The final point sought to be made relates to a claim of knowing use by the prosecutor of false or perjured evidence. The allegations of the petition in this respect are very brief and completely wanting in any particulars relating to the alleged known use of perjured testimony. The allegation in its entirety is set forth in the margin.1


A reference to the memorandum referred to discloses merely that petitioner asserts that a witness named Pinker committed perjury when he testified that a certain sample of soil came from the location where the deceased's body was found. It is contended that though Pinker may have believed that the sample came from there yet a sufficient foundation of proof that it actually did come from that place was wanting. He concludes that therefore Pinker committed perjury, because what he said as to the source of the sample was based on hearsay. Petitioner argues that every one, including the court, the jury, and the prosecutor, therefore knew that this was perjury.

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Wholly apart from the fact that the allegations wholly failed to make out a case of perjury and even less a case where the prosecutor knowingly used perjury, it is plain in this connection that there is a complete failure on the part of this state prisoner to prove that he exhausted his remedy in the state courts. It is true that he alleges that he filed a petition for writ of habeas corpus in the Supreme Court of California; that that was denied, as was his petition for certiorari to the United States Supreme Court, but there is no allegation to show and we cannot assume that the allegations of his petition to the Supreme Court of California were any more complete, adequate or sufficient than the petition filed in the court below. The result is that this case falls precisely within the rule stated in Application of Hodge, 9 Cir., 262 F.2d 778, at page 782. The point is that while California provides an adequate post-conviction remedy, the California Supreme Court holds that one claiming knowing use of perjured testimony must in his pleadings be specific, stating in detail what the facts are, just what the perjured testimony was, and in what respects the prosecutor knew about the perjury. See Ex parte Swain, 34 Cal.2d 300, 209 F.2d 793, 794, 796.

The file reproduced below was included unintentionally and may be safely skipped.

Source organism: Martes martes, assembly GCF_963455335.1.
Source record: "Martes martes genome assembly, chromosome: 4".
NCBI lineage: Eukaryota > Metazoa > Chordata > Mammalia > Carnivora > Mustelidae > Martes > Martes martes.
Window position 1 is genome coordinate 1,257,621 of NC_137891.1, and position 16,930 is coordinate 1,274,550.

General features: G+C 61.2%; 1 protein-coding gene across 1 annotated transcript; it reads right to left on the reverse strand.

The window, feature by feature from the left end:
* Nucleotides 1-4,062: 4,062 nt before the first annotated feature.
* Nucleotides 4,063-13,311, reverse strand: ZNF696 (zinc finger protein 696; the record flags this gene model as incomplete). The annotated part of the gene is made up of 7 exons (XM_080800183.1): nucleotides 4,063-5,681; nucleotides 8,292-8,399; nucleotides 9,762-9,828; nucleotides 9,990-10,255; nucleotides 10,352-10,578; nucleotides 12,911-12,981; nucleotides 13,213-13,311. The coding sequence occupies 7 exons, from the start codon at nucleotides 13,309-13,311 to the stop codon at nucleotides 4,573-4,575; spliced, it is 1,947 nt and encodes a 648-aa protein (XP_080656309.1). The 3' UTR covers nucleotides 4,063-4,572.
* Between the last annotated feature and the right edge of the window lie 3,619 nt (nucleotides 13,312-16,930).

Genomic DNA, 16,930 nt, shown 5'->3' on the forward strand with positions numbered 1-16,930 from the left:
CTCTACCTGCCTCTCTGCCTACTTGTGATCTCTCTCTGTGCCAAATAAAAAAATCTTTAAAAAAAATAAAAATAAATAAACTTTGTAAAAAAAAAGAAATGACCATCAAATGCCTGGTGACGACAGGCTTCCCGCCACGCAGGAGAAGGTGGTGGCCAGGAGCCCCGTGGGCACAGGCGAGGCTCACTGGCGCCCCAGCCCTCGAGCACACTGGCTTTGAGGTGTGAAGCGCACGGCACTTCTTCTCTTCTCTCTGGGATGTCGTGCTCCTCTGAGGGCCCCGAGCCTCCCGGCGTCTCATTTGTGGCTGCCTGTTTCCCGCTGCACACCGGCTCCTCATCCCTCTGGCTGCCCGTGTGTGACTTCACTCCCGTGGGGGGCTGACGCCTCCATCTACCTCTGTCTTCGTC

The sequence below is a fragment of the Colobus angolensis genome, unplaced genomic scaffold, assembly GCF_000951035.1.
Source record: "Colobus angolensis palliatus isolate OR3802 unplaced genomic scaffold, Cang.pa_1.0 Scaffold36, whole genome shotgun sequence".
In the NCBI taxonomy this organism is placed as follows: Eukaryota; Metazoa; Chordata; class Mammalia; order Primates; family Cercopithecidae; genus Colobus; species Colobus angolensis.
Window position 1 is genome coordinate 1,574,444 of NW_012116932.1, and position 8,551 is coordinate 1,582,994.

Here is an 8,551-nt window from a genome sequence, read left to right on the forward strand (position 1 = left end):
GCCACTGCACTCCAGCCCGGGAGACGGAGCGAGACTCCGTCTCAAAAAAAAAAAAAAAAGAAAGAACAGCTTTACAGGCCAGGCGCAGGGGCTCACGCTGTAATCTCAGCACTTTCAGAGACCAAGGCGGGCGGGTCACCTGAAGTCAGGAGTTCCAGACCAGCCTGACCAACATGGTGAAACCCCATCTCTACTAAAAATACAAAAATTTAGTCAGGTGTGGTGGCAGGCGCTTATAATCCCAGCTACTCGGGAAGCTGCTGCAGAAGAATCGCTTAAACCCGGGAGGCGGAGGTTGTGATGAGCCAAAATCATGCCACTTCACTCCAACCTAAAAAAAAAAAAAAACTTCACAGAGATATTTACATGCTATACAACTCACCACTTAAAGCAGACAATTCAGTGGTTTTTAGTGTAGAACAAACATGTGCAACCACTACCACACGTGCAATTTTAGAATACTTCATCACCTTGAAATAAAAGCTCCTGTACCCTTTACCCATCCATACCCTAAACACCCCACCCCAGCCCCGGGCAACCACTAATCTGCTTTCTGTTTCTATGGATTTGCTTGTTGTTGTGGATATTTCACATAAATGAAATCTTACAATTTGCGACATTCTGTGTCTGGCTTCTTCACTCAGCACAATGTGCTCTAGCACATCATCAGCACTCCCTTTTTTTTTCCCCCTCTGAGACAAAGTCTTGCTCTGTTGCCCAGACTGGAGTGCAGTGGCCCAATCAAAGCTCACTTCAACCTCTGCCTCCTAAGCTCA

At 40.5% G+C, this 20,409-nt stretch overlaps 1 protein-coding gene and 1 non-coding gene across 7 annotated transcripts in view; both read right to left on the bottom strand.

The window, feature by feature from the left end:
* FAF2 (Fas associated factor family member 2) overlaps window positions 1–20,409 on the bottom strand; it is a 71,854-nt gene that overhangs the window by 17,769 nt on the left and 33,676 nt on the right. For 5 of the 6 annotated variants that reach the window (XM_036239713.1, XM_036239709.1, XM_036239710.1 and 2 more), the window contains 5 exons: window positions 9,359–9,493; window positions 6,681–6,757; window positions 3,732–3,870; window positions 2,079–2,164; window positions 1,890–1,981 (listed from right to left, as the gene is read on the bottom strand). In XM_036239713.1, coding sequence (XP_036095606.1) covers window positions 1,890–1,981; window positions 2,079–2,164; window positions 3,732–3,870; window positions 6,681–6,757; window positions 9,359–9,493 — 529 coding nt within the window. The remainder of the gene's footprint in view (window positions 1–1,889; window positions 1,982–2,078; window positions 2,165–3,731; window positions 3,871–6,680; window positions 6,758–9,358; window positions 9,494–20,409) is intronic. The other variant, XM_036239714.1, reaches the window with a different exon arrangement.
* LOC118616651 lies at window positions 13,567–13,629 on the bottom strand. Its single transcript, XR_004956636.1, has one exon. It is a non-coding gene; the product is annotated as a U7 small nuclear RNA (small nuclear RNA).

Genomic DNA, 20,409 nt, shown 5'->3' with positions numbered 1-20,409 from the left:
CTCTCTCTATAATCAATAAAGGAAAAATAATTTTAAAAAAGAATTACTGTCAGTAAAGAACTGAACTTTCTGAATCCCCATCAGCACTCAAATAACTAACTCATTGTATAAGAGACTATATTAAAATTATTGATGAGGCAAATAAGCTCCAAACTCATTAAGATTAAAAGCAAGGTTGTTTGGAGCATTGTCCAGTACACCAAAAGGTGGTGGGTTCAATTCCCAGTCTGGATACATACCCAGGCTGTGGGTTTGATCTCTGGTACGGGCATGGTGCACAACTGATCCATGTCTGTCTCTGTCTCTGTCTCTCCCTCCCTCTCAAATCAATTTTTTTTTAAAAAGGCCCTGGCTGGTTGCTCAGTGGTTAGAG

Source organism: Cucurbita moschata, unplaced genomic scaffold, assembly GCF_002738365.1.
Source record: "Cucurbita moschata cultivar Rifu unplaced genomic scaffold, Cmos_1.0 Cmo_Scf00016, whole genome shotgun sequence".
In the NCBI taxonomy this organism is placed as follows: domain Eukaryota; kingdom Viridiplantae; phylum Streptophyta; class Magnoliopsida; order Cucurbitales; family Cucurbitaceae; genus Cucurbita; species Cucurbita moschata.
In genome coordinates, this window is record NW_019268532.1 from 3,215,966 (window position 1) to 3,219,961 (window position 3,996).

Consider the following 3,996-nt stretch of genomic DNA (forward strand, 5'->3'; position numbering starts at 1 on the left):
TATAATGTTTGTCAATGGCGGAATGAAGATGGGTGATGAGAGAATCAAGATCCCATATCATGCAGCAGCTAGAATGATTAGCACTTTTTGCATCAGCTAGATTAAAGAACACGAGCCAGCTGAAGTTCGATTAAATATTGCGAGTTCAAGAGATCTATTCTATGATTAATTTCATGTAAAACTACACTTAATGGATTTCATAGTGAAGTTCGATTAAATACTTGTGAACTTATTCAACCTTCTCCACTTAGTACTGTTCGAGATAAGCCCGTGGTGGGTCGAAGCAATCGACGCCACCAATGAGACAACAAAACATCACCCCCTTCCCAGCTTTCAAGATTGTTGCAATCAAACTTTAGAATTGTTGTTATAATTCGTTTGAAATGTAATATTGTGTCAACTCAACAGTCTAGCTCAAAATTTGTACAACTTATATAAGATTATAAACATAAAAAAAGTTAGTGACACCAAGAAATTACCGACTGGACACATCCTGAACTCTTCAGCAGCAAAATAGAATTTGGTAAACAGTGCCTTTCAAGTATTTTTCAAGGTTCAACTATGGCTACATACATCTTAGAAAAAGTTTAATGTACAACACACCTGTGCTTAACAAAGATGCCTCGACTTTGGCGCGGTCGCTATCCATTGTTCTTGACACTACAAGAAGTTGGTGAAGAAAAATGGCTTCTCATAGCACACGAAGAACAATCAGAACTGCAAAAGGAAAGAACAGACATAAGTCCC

The basis for a certificate of probable cause is therefore lacking here for precisely the same reason that it was lacking in Application of Hodge, supra.


The petition is denied.



"Petitioner contends (a) that false and perjured testimony was adduced by the State's District Attorney, and submitted to both of the aforesaid Municipal and Superior Courts to procure a tainted and void conviction of `Murder, First Degree', and (b) A Judgment of Conviction, and Mittimus or Commitment thereon, obtained by the usage of false evidence and perjured testimony — known to be false and perjured by the State's District Attorney — is void in that such acts were and are in violation of `Due Process of Law'."